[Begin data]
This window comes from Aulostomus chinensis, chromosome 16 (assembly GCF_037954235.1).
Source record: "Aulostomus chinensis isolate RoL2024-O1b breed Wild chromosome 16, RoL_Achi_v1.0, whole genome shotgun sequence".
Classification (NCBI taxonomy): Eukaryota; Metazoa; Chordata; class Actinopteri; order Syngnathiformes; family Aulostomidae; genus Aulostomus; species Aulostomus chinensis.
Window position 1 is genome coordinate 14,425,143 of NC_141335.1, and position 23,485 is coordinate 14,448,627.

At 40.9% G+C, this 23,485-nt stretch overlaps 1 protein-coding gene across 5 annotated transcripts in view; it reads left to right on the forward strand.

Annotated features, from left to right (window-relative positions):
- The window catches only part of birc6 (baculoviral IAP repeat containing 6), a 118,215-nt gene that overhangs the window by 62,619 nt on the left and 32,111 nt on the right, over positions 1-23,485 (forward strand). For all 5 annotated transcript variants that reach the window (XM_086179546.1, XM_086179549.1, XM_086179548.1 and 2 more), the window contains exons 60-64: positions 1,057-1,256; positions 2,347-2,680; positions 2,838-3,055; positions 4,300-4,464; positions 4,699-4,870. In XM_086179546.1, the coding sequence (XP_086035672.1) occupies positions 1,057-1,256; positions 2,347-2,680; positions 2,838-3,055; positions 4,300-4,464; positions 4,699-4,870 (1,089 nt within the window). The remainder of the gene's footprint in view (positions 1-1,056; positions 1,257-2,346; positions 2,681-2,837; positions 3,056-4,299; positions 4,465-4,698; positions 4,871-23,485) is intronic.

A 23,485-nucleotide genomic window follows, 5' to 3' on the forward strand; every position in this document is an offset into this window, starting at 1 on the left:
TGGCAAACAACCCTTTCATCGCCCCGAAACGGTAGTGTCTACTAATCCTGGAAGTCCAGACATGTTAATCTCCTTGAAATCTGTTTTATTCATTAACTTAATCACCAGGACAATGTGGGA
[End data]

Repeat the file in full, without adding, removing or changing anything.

This window comes from Aulostomus chinensis, chromosome 16 (assembly GCF_037954235.1).
Source record: "Aulostomus chinensis isolate RoL2024-O1b breed Wild chromosome 16, RoL_Achi_v1.0, whole genome shotgun sequence".
Classification (NCBI taxonomy): Eukaryota; Metazoa; Chordata; class Actinopteri; order Syngnathiformes; family Aulostomidae; genus Aulostomus; species Aulostomus chinensis.
Window position 1 is genome coordinate 14,425,143 of NC_141335.1, and position 23,485 is coordinate 14,448,627.

At 40.9% G+C, this 23,485-nt stretch overlaps 1 protein-coding gene across 5 annotated transcripts in view; it reads left to right on the forward strand.

Annotated features, from left to right (window-relative positions):
- The window catches only part of birc6 (baculoviral IAP repeat containing 6), a 118,215-nt gene that overhangs the window by 62,619 nt on the left and 32,111 nt on the right, over positions 1-23,485 (forward strand). For all 5 annotated transcript variants that reach the window (XM_086179546.1, XM_086179549.1, XM_086179548.1 and 2 more), the window contains exons 60-64: positions 1,057-1,256; positions 2,347-2,680; positions 2,838-3,055; positions 4,300-4,464; positions 4,699-4,870. In XM_086179546.1, the coding sequence (XP_086035672.1) occupies positions 1,057-1,256; positions 2,347-2,680; positions 2,838-3,055; positions 4,300-4,464; positions 4,699-4,870 (1,089 nt within the window). The remainder of the gene's footprint in view (positions 1-1,056; positions 1,257-2,346; positions 2,681-2,837; positions 3,056-4,299; positions 4,465-4,698; positions 4,871-23,485) is intronic.

A 23,485-nucleotide genomic window follows, 5' to 3' on the forward strand; every position in this document is an offset into this window, starting at 1 on the left:
TGGCAAACAACCCTTTCATCGCCCCGAAACGGTAGTGTCTACTAATCCTGGAAGTCCAGACATGTTAATCTCCTTGAAATCTGTTTTATTCATTAACTTAATCACCAGGACAATGTGGGA